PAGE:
||Kate Udo joined Hunsucker Goodstein in 2010.
Ms. Udo represents government, tribal and private clients on a variety of environmental matters. She has counseled clients on environmental issues concerning property damage, hazardous waste, protection of drinking water and endangered species. Ms. Udo has experience with issues involving CERCLA, RCRA, the Endangered Species Act, common law claims, and other federal, tribal and state environmental laws. Her practice focuses on collaborating with technical experts to strengthen and develop clients’ claims and prepare for trial. Ms. Udo also manages the discovery process including adherence to e-discovery rules and agreements. She is also involved in advocacy and litigation to protect Native American tribal claims including the preservation of sacred sites, development of tribal environmental programs, and prosecution of claims to resolve environmental issues arising on tribal property.
Ms. Udo has significant experience representing both plaintiffs and defendants with claims involving migrating contamination and property damage. She has the experience to assist clients with both regulatory compliance and the pursuit of claims through litigation to recover response costs and damages using CERCLA cost recovery and RCRA imminent and substantial endangerment claims.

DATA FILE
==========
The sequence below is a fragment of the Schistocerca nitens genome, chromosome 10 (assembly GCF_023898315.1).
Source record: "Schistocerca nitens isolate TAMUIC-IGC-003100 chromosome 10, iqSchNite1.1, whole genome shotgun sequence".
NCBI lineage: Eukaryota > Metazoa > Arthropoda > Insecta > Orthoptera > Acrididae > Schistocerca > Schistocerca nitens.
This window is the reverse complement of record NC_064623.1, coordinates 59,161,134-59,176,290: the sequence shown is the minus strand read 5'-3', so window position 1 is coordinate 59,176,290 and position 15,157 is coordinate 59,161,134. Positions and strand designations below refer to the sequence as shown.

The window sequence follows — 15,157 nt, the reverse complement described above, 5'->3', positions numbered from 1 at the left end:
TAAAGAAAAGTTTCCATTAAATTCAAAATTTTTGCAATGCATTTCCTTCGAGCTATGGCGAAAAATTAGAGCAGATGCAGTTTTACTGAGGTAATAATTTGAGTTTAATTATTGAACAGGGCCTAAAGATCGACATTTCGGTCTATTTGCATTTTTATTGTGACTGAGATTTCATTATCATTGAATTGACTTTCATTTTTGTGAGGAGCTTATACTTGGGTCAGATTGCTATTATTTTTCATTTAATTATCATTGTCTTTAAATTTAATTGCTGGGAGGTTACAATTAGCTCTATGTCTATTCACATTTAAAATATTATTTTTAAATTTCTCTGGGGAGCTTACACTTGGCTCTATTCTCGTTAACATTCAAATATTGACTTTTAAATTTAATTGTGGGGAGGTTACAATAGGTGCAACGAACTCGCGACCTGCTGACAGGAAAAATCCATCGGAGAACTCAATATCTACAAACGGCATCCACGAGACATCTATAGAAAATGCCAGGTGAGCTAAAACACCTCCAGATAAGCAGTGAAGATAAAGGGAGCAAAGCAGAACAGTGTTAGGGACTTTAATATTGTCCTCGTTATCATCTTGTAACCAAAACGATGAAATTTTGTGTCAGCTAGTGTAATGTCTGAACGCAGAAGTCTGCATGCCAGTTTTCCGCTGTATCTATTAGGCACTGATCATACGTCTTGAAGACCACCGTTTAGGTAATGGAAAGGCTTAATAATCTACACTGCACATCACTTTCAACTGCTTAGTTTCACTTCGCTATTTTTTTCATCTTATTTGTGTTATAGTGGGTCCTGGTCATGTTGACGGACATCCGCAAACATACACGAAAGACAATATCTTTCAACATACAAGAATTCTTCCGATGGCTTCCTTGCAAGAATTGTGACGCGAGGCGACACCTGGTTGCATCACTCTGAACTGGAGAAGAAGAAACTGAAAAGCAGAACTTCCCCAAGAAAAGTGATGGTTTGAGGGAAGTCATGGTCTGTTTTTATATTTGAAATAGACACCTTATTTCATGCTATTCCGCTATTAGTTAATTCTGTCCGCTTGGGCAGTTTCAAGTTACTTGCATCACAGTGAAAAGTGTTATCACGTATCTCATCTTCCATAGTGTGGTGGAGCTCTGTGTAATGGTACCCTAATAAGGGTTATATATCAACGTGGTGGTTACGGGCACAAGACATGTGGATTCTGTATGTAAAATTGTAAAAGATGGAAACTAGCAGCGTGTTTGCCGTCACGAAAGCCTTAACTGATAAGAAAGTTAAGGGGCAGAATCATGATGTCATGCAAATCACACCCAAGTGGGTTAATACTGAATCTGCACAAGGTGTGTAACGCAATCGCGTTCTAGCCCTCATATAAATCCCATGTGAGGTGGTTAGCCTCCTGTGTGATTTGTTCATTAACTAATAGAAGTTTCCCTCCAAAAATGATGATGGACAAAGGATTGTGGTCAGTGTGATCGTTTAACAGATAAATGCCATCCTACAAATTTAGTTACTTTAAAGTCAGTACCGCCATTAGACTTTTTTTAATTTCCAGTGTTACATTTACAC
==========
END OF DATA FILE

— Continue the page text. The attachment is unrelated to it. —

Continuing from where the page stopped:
Ms. Udo is the Chair of the Environmental Section of the Maryland State Bar Association. She is also a member of the District of Columbia Bar Association and the District of Columbia Vermont Law School Alumni Association where she is active in the mentor program for VLS students interning in Washington, D.C. She is also co-author of Pushing the Envelope on Brownfield Remediation: Strategies and Case Studies that Maximize Limited Resources through Alternative Funding Sources, Environmental Practice, June 2011, contributing author for the Third Edition of the ABA publication: Brownfields: A Comprehensive Guide to Redeveloping Contaminated Property and co-author of several articles addressing Voluntary Cleanup Programs, “Green” building practices, and Brownfield transactions.